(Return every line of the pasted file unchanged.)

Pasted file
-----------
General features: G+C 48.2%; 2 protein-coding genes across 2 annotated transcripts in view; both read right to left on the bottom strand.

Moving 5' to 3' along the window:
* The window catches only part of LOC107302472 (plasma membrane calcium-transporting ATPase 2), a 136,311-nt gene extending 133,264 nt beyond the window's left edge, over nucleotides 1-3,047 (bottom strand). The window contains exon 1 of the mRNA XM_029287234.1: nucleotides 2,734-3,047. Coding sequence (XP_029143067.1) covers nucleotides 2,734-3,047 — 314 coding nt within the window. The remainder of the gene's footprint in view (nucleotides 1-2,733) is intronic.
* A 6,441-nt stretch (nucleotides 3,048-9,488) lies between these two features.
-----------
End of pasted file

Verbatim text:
General features: G+C 48.2%; 2 protein-coding genes across 2 annotated transcripts in view; both read right to left on the bottom strand.

Moving 5' to 3' along the window:
* The window catches only part of LOC107302472 (plasma membrane calcium-transporting ATPase 2), a 136,311-nt gene extending 133,264 nt beyond the window's left edge, over nucleotides 1-3,047 (bottom strand). The window contains exon 1 of the mRNA XM_029287234.1: nucleotides 2,734-3,047. Coding sequence (XP_029143067.1) covers nucleotides 2,734-3,047 — 314 coding nt within the window. The remainder of the gene's footprint in view (nucleotides 1-2,733) is intronic.
* A 6,441-nt stretch (nucleotides 3,048-9,488) lies between these two features.